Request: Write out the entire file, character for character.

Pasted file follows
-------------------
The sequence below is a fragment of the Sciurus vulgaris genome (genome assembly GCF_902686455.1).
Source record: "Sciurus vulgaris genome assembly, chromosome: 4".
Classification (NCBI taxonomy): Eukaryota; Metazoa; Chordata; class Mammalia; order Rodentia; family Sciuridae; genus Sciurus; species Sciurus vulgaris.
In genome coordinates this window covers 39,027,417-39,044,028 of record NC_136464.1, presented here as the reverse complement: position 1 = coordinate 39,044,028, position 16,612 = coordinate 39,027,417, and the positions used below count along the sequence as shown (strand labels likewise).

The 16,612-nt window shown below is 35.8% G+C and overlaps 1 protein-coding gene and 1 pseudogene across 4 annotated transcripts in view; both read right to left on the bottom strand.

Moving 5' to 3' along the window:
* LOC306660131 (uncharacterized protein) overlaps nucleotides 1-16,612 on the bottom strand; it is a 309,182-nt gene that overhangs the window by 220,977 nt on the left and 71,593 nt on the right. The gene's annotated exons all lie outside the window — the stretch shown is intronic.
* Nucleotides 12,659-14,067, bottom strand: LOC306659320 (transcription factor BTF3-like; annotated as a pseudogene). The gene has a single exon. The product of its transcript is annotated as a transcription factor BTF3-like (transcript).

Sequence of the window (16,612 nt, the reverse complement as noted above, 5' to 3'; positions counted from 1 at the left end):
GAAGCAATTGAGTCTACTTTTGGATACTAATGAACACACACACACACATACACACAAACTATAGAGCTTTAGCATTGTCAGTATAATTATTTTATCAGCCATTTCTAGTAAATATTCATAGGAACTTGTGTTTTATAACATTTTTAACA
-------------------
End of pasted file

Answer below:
The sequence below is a fragment of the Sciurus vulgaris genome (genome assembly GCF_902686455.1).
Source record: "Sciurus vulgaris genome assembly, chromosome: 4".
Classification (NCBI taxonomy): Eukaryota; Metazoa; Chordata; class Mammalia; order Rodentia; family Sciuridae; genus Sciurus; species Sciurus vulgaris.
In genome coordinates this window covers 39,027,417-39,044,028 of record NC_136464.1, presented here as the reverse complement: position 1 = coordinate 39,044,028, position 16,612 = coordinate 39,027,417, and the positions used below count along the sequence as shown (strand labels likewise).

The 16,612-nt window shown below is 35.8% G+C and overlaps 1 protein-coding gene and 1 pseudogene across 4 annotated transcripts in view; both read right to left on the bottom strand.

Moving 5' to 3' along the window:
* LOC306660131 (uncharacterized protein) overlaps nucleotides 1-16,612 on the bottom strand; it is a 309,182-nt gene that overhangs the window by 220,977 nt on the left and 71,593 nt on the right. The gene's annotated exons all lie outside the window — the stretch shown is intronic.
* Nucleotides 12,659-14,067, bottom strand: LOC306659320 (transcription factor BTF3-like; annotated as a pseudogene). The gene has a single exon. The product of its transcript is annotated as a transcription factor BTF3-like (transcript).

Sequence of the window (16,612 nt, the reverse complement as noted above, 5' to 3'; positions counted from 1 at the left end):
GAAGCAATTGAGTCTACTTTTGGATACTAATGAACACACACACACACATACACACAAACTATAGAGCTTTAGCATTGTCAGTATAATTATTTTATCAGCCATTTCTAGTAAATATTCATAGGAACTTGTGTTTTATAACATTTTTAACA